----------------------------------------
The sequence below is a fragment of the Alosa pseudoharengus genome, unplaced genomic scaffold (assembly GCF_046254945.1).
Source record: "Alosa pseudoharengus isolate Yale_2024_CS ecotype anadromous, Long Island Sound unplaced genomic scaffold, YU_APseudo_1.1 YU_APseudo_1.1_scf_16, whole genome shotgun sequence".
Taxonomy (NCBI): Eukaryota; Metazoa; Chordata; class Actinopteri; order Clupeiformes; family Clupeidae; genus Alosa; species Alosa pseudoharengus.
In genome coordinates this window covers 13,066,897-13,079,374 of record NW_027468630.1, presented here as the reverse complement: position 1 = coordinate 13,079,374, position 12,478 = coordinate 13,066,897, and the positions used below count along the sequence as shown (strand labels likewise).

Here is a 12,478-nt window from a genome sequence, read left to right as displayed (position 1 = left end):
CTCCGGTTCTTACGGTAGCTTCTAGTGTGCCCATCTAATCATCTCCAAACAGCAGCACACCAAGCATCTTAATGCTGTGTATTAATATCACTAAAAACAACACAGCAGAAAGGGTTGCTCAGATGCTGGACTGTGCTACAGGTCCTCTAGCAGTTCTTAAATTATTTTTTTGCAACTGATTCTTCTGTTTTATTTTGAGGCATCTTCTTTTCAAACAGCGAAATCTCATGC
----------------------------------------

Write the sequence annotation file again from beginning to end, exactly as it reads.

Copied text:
The sequence below is a fragment of the Alosa pseudoharengus genome, unplaced genomic scaffold (assembly GCF_046254945.1).
Source record: "Alosa pseudoharengus isolate Yale_2024_CS ecotype anadromous, Long Island Sound unplaced genomic scaffold, YU_APseudo_1.1 YU_APseudo_1.1_scf_16, whole genome shotgun sequence".
Taxonomy (NCBI): Eukaryota; Metazoa; Chordata; class Actinopteri; order Clupeiformes; family Clupeidae; genus Alosa; species Alosa pseudoharengus.
In genome coordinates this window covers 13,066,897-13,079,374 of record NW_027468630.1, presented here as the reverse complement: position 1 = coordinate 13,079,374, position 12,478 = coordinate 13,066,897, and the positions used below count along the sequence as shown (strand labels likewise).

Here is a 12,478-nt window from a genome sequence, read left to right as displayed (position 1 = left end):
CTCCGGTTCTTACGGTAGCTTCTAGTGTGCCCATCTAATCATCTCCAAACAGCAGCACACCAAGCATCTTAATGCTGTGTATTAATATCACTAAAAACAACACAGCAGAAAGGGTTGCTCAGATGCTGGACTGTGCTACAGGTCCTCTAGCAGTTCTTAAATTATTTTTTTGCAACTGATTCTTCTGTTTTATTTTGAGGCATCTTCTTTTCAAACAGCGAAATCTCATGC